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Small Business Hiring Growth Pauses in April, According to CBIZ Small Business Employment Index

- Small Business Employment Index records a flat reading for April, a month which historically exhibits increased hiring -

CLEVELAND--(BUSINESS WIRE)--May 4, 2018-- The CBIZ Small Business Employment Index (SBEI), which tracks hiring trends among thousands of companies that employ 300 or fewer employees across the U.S., reported a month-over-month decrease in hiring of 0.21 percent in April, following an increase in hiring of 1.39 percent in March.

“Small businesses may be hitting the pause button ahead of seasonal spring hiring,” says Philip Noftsinger, Executive Vice President, CBIZ Employee Benefits. “Despite the fact that April is typically a positive month for hiring among small business owners, we’ll look toward the later spring months to create any consistent message of a slowdown in the labor market.”

ADP and Moody’s Analytics reported Wednesday that the private sector once again beat expectations, adding 204,000 jobs in April.

To view an infographic with data from the employment index, visit the CBIZ blog.1

Additional takeaways from the April SBEI include:

  • April’s snapshot: When compared to the March SBEI reading, 22.5 percent of companies increased their employee count, 52 percent did not make a change to their staff, and 25.5 percent decreased their headcounts. Since the SBEI’s inception in 2009, the April reading has demonstrated an average hiring increase of 1.48 percent.
  • Industries at a glance: Arts & Entertainment, Agriculture, Utilities, Professional Services and Financial Services showed notable labor market growth during April. Meanwhile, industries including Administrative and Support Services, Non-Profits, Educational Services, Accommodation and Foodservices and Healthcare showed decline.
  • Geographical hiring: Regionally, the Northeast saw excellent hiring with a 1.53 percent increase, while the other three regions registered flat readings: the Central decreased mildly by 0.59 percent, the Southeast by 0.16 percent and the West by 0.04 percent.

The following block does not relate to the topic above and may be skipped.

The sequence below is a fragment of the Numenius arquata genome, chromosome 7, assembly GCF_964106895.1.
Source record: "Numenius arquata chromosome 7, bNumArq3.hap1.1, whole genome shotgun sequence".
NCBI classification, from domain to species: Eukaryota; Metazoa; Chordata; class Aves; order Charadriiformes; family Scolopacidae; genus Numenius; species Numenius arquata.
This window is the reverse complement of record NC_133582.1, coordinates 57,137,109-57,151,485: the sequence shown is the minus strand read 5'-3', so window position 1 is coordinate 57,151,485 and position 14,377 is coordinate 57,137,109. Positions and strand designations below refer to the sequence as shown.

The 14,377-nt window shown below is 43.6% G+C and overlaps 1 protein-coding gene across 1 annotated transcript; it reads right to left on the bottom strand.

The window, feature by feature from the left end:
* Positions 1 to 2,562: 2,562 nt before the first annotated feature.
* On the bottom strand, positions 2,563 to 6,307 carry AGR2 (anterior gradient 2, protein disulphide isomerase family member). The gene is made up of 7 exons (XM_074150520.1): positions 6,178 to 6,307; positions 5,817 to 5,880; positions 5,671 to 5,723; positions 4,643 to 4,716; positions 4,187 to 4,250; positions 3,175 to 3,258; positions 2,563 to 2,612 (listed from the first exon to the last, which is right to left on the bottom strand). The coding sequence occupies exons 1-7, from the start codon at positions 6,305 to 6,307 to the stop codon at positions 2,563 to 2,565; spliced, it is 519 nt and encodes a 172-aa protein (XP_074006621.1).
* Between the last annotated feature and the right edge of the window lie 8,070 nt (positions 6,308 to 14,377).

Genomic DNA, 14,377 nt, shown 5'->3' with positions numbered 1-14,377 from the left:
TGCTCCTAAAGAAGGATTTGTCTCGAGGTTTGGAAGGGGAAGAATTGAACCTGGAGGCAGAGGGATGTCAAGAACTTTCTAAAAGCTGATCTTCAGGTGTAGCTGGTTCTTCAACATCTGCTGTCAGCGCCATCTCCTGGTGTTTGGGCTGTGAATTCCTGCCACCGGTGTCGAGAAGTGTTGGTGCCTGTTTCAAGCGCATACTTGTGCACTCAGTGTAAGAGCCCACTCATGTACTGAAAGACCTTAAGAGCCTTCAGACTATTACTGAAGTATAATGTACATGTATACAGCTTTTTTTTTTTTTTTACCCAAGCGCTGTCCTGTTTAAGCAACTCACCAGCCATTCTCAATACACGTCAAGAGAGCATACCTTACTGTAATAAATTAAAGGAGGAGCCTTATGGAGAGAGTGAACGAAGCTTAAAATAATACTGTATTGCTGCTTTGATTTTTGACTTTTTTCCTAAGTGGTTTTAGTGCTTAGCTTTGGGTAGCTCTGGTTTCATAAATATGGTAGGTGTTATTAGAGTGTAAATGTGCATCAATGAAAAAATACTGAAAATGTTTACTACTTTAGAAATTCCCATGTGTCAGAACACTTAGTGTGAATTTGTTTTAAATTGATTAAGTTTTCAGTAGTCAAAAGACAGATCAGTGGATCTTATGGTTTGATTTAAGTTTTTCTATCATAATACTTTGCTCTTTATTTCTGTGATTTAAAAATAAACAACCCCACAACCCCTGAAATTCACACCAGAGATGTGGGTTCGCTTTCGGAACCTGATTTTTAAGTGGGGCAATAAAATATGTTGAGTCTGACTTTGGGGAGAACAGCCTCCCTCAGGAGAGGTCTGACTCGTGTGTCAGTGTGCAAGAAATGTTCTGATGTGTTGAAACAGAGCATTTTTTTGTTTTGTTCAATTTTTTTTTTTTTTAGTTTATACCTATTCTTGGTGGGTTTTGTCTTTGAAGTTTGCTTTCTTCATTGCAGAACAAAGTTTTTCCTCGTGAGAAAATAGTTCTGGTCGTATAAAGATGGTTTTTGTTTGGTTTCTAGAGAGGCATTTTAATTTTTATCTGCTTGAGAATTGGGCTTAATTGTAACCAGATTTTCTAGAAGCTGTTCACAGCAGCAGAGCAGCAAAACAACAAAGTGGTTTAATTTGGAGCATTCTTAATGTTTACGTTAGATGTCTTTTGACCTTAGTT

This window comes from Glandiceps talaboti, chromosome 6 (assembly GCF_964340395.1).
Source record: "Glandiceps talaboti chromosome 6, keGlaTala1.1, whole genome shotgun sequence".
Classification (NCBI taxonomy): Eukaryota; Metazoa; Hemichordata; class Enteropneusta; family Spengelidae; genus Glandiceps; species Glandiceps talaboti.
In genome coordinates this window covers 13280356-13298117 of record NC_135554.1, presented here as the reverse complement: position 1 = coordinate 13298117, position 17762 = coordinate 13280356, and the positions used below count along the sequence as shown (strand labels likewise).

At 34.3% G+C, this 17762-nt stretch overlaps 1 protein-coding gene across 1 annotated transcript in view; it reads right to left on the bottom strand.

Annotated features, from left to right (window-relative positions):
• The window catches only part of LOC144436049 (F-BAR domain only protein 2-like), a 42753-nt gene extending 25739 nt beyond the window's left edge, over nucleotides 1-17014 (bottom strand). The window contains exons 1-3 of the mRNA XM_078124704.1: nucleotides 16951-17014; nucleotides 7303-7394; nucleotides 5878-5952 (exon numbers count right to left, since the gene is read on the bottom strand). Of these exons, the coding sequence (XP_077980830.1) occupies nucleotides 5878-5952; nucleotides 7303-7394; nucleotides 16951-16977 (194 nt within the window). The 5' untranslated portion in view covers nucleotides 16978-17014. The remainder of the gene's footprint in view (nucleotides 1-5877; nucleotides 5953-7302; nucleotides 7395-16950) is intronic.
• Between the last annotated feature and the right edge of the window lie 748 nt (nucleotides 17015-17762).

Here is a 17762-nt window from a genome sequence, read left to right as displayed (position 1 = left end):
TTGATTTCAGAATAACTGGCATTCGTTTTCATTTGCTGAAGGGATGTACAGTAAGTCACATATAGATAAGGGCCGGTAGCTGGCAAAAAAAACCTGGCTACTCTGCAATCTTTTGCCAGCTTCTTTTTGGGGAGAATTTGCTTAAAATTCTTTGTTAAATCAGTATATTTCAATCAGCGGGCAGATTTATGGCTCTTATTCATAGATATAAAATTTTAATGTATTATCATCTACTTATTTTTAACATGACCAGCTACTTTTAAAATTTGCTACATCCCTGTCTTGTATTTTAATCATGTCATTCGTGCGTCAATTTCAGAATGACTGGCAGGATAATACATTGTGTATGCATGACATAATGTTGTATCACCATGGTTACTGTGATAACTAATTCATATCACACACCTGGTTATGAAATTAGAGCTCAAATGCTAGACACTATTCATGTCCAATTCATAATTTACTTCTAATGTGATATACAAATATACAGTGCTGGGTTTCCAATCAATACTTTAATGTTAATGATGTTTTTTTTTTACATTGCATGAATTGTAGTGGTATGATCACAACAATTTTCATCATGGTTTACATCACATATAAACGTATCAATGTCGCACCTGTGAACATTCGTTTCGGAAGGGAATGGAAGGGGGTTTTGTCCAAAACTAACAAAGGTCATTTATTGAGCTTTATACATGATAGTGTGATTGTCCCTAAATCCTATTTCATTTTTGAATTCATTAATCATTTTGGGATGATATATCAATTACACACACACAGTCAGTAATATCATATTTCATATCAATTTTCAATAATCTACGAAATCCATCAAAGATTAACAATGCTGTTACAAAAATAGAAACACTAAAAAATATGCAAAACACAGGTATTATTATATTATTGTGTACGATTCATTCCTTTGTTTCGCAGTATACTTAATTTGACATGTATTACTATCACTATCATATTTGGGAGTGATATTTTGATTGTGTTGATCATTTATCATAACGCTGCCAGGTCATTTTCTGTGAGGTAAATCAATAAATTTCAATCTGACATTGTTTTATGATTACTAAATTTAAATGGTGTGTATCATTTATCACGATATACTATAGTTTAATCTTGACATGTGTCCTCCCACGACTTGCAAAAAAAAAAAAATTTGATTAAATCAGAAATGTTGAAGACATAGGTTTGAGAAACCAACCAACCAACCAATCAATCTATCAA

• What’s next? To date, 2018 has proven to be an inconsistent year for hiring within the small business labor market. As business owners continue to dissect the effect of tax reform, larger companies are reporting strong earnings growth, contributing to confidence in the overall economic picture. How Wall Street growth will affect Main Street labor economics has yet to be seen.

CBIZ Payroll Services manages payroll services for more than 4,000 businesses. Its index reflects a broad array of industries and geographies corresponding to the markets across the U.S. where CBIZ provides human capital services. The data represented by the SBEI is derived from a segment of employers not completely accounted for by the ADP and Federal BLS employment reports.

Editor’s note:

(1) The SBEI Illustration is licensed under a Creative Commons Attribution-NoDerivs 3.0 Unported License. Based on our work at

Follow CBIZ on Twitter at @CBZ or on Facebook.

About CBIZ, Inc.

CBIZ, Inc. provides professional business services that help clients better manage their finances and employees. CBIZ provides its clients with financial services including accounting, tax, financial advisory, government health care consulting, risk advisory, real estate consulting and valuation services. Employee services include employee benefits consulting, property and casualty insurance, retirement plan consulting, payroll, life insurance, HR consulting and executive recruitment. As one of the largest accounting, insurance brokerage and valuation companies in the United States, the Company’s services are provided through more than 100 Company offices in 33 states. CBIZ Employee Services Organization is a division of CBIZ Benefits & Insurance Services, Inc.

Source: CBIZ, Inc.

Gregory FCA for CBIZ, Inc.
Kelly Forst, 610-228-2396

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